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Tillabooks: Will's Book Blog

Wednesday, September 29, 2004

The Onion Girl by Charles de Lint

The Onion Girl by Charles de Lint. New York: Tor, 2001. ISBN: 0-312-87397-2

Of the several de Lint books I've read up till now, this is my favorite. Jilly Coppercorn, the painter of fairies and other magical creatures is herself now the main character, and since we've likely already come to know her at least glancingly well from her frequent appearances in the other collections of Newford stories such as Dreams Underfoot, Moonlight & Vines, and Tapping the Dream Tree, it is rewarding to encounter her as the primary focus here.

So now we get an in-depth exploration of Jilly herself, and there's certainly more to her than one might first expect, given the kind of confident self-actualized person she seems to be today. She indeed turns out to be The Onion Girl, unwrapping her many layers for us as the story proceeds. Some of those layers are not very pretty but must be exposed and dealt with if we are to have any kind of a happy ending.

As the story begins, Jill has been hit and seriously injured in a hit and run accident, and is struggling for her life. While asleep, she wanders in the Dreamlands, a place she previously knows only from her friend Sophie's stories, who also travels there in her dreams. Jilly is tempted to spend more and more time there, since returning to this world means returning to a body that is badly injured, and may never be capable of walking, let alone painting.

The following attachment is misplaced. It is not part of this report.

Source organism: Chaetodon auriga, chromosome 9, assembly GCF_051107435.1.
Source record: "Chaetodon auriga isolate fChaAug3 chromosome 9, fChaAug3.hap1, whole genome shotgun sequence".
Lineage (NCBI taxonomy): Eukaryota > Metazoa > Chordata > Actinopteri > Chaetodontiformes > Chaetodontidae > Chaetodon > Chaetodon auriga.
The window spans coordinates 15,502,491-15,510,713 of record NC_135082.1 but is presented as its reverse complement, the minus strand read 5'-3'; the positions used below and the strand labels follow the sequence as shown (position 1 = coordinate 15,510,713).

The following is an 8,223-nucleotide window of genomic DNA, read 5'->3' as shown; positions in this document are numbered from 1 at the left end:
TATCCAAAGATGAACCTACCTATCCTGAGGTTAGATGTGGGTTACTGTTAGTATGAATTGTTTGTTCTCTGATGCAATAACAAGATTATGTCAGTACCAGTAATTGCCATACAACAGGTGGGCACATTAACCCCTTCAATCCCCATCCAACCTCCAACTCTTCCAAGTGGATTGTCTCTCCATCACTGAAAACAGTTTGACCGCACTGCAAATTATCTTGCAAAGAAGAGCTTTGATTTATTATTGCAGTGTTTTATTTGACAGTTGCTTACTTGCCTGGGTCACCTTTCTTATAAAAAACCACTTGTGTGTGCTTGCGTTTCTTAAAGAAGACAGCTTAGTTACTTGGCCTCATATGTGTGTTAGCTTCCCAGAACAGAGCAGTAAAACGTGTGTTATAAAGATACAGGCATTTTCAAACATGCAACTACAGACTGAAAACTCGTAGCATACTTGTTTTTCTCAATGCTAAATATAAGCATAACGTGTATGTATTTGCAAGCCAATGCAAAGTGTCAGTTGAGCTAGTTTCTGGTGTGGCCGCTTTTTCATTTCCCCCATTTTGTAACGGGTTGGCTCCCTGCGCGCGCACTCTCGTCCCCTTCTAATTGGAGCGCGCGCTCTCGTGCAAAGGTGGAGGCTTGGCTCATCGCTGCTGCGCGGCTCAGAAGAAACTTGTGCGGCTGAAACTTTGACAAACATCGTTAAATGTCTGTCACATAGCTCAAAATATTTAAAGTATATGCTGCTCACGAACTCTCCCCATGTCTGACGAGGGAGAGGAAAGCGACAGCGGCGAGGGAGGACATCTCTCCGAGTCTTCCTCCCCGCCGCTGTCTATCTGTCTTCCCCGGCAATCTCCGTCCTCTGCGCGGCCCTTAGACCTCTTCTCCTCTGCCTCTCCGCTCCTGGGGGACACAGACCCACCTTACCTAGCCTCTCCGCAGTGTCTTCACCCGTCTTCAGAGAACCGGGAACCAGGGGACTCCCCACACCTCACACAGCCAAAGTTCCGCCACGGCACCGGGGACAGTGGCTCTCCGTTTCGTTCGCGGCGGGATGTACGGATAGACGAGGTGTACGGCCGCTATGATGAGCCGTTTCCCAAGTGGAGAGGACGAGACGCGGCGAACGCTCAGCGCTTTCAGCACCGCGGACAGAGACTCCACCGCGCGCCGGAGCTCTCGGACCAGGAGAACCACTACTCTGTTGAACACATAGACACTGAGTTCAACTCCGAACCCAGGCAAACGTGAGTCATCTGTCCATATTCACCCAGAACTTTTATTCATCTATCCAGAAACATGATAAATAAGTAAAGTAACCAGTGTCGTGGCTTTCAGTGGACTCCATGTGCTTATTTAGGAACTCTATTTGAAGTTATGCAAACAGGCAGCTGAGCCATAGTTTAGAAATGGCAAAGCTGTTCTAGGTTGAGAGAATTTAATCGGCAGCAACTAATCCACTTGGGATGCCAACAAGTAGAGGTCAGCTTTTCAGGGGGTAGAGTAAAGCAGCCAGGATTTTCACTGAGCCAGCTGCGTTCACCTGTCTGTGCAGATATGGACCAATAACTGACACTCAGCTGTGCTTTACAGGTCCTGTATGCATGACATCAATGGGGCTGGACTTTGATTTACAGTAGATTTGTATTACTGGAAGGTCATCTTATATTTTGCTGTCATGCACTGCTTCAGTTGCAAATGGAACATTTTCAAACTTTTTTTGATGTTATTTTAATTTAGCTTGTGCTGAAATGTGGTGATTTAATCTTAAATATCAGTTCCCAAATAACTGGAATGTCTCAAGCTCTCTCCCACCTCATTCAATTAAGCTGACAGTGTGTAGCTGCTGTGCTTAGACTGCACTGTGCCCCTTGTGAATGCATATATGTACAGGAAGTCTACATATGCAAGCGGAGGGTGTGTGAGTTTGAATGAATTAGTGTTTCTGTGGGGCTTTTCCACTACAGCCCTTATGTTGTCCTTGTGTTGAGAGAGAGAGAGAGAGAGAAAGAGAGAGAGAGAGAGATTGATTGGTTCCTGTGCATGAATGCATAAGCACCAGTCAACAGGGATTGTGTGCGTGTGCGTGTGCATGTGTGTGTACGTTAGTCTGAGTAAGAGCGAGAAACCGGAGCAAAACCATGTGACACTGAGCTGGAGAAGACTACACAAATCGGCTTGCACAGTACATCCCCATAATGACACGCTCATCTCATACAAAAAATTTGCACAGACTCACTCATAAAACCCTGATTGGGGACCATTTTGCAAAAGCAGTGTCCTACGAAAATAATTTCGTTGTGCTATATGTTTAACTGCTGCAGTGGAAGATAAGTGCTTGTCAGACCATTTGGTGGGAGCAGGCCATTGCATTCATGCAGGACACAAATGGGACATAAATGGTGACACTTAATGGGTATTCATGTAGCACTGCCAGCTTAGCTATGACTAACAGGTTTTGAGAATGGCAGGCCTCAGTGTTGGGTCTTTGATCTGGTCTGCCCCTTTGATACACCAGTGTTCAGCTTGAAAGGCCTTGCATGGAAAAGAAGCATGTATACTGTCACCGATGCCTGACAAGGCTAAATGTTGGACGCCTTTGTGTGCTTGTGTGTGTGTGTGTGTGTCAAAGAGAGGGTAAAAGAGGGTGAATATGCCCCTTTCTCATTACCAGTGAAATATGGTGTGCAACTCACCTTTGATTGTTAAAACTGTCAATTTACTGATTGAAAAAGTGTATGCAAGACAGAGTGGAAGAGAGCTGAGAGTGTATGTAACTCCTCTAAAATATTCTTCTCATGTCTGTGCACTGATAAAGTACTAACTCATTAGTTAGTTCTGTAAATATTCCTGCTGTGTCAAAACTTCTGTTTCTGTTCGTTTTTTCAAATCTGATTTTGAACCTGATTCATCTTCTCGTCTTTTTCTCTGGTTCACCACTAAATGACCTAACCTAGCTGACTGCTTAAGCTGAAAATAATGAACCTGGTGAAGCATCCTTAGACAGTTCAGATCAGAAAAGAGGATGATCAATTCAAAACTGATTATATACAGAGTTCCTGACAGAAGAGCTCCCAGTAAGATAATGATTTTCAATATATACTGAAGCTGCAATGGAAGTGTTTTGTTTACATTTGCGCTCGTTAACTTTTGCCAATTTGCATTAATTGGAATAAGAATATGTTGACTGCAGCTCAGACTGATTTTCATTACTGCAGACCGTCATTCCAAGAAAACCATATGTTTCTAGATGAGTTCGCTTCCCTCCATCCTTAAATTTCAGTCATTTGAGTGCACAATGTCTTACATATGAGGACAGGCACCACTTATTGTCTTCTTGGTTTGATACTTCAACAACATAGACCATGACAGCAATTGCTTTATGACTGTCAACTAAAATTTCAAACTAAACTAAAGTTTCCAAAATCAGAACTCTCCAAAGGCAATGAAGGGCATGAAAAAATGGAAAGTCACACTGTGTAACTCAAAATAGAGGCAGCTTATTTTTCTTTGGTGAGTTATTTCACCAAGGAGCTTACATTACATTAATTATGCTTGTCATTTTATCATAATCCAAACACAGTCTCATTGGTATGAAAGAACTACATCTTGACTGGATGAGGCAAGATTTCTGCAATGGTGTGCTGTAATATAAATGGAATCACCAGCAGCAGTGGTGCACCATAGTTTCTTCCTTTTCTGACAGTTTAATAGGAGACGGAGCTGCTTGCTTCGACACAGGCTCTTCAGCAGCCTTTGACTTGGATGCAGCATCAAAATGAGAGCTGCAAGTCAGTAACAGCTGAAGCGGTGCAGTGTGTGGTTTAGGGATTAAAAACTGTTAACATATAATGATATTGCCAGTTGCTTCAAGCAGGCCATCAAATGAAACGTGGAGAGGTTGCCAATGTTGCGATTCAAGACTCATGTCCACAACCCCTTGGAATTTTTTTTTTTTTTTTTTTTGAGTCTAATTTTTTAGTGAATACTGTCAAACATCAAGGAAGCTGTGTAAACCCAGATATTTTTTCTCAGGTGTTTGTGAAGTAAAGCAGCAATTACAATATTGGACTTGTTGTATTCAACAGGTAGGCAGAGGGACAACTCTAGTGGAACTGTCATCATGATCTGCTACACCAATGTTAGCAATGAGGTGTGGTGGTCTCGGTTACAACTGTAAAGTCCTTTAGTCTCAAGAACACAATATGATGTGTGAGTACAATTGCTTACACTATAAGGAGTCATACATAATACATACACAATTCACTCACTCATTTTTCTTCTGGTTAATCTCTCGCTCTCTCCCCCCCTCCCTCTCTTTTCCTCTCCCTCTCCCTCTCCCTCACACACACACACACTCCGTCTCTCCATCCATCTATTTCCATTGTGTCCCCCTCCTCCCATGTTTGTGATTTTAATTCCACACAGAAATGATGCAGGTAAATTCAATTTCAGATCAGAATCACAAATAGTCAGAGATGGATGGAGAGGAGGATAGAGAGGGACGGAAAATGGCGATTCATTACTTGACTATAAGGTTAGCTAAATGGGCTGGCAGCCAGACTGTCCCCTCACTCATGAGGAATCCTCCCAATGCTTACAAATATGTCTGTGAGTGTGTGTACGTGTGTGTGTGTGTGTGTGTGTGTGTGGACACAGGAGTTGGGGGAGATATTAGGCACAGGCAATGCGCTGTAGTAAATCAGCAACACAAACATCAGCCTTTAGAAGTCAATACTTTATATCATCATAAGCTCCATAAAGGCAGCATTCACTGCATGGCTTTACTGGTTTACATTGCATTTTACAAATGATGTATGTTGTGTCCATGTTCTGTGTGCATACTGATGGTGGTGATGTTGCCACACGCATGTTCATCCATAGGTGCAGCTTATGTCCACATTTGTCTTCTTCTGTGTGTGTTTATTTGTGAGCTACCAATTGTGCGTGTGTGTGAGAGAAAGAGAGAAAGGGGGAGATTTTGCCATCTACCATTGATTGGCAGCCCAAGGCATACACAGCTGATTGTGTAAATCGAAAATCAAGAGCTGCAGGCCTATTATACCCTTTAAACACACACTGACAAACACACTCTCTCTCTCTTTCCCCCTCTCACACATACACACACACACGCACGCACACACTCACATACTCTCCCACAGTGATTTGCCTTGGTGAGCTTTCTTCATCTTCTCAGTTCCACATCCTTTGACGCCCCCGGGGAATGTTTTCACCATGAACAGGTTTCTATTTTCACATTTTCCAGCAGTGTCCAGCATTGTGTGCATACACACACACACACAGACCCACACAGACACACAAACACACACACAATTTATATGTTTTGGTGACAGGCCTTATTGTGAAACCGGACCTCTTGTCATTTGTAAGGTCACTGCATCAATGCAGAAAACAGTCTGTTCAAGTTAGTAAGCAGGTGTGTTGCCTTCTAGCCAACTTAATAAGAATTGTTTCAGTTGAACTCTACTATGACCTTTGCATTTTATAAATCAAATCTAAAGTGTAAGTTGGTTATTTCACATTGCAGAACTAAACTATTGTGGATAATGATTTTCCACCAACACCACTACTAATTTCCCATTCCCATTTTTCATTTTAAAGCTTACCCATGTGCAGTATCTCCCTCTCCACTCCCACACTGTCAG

The other primary character is Jilly's younger sister Raylene, who has a deep and abiding hate for her sister, a hate not entirely unjustified, as we come to learn.

The combination of these elements, the back and forth between this world as we know it, and the alternate reality of the dreamworld, and the necessity for Jilly to face her past and the results of her actions as a girl many years before all combine to create a powerful story that will move you and keep you turning pages. Highly recommended.


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